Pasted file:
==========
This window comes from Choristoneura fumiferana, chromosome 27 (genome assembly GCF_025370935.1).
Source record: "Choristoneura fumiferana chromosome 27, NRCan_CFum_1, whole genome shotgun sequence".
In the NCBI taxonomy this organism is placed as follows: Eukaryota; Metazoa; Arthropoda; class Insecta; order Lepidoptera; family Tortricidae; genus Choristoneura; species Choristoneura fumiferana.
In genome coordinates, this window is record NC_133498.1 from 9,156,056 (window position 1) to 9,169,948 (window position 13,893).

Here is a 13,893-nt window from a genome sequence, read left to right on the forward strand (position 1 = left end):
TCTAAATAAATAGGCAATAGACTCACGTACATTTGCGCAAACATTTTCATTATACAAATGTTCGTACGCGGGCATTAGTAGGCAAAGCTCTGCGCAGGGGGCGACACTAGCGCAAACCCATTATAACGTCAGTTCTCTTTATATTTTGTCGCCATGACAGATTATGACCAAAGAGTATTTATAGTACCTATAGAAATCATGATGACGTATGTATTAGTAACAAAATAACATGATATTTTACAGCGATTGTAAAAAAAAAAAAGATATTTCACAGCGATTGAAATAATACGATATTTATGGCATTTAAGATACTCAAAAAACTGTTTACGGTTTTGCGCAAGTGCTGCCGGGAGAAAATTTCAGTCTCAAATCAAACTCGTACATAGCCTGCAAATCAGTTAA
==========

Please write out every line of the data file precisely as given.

This window comes from Choristoneura fumiferana, chromosome 27 (genome assembly GCF_025370935.1).
Source record: "Choristoneura fumiferana chromosome 27, NRCan_CFum_1, whole genome shotgun sequence".
In the NCBI taxonomy this organism is placed as follows: Eukaryota; Metazoa; Arthropoda; class Insecta; order Lepidoptera; family Tortricidae; genus Choristoneura; species Choristoneura fumiferana.
In genome coordinates, this window is record NC_133498.1 from 9,156,056 (window position 1) to 9,169,948 (window position 13,893).

Here is a 13,893-nt window from a genome sequence, read left to right on the forward strand (position 1 = left end):
TCTAAATAAATAGGCAATAGACTCACGTACATTTGCGCAAACATTTTCATTATACAAATGTTCGTACGCGGGCATTAGTAGGCAAAGCTCTGCGCAGGGGGCGACACTAGCGCAAACCCATTATAACGTCAGTTCTCTTTATATTTTGTCGCCATGACAGATTATGACCAAAGAGTATTTATAGTACCTATAGAAATCATGATGACGTATGTATTAGTAACAAAATAACATGATATTTTACAGCGATTGTAAAAAAAAAAAAGATATTTCACAGCGATTGAAATAATACGATATTTATGGCATTTAAGATACTCAAAAAACTGTTTACGGTTTTGCGCAAGTGCTGCCGGGAGAAAATTTCAGTCTCAAATCAAACTCGTACATAGCCTGCAAATCAGTTAA